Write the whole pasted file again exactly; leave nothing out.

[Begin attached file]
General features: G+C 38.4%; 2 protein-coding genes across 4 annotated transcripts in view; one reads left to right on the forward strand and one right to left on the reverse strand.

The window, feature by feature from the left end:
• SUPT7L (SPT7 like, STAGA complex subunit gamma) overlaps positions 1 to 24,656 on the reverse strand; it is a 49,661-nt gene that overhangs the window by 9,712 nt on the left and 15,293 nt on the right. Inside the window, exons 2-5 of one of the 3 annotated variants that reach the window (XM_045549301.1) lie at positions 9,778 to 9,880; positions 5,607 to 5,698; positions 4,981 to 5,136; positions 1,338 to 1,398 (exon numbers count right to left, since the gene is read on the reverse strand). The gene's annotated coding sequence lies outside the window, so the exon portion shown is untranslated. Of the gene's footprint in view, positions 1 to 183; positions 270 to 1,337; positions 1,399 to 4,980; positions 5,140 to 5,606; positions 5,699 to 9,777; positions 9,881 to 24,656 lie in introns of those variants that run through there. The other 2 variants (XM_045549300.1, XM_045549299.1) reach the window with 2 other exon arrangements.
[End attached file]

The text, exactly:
General features: G+C 38.4%; 2 protein-coding genes across 4 annotated transcripts in view; one reads left to right on the forward strand and one right to left on the reverse strand.

The window, feature by feature from the left end:
• SUPT7L (SPT7 like, STAGA complex subunit gamma) overlaps positions 1 to 24,656 on the reverse strand; it is a 49,661-nt gene that overhangs the window by 9,712 nt on the left and 15,293 nt on the right. Inside the window, exons 2-5 of one of the 3 annotated variants that reach the window (XM_045549301.1) lie at positions 9,778 to 9,880; positions 5,607 to 5,698; positions 4,981 to 5,136; positions 1,338 to 1,398 (exon numbers count right to left, since the gene is read on the reverse strand). The gene's annotated coding sequence lies outside the window, so the exon portion shown is untranslated. Of the gene's footprint in view, positions 1 to 183; positions 270 to 1,337; positions 1,399 to 4,980; positions 5,140 to 5,606; positions 5,699 to 9,777; positions 9,881 to 24,656 lie in introns of those variants that run through there. The other 2 variants (XM_045549300.1, XM_045549299.1) reach the window with 2 other exon arrangements.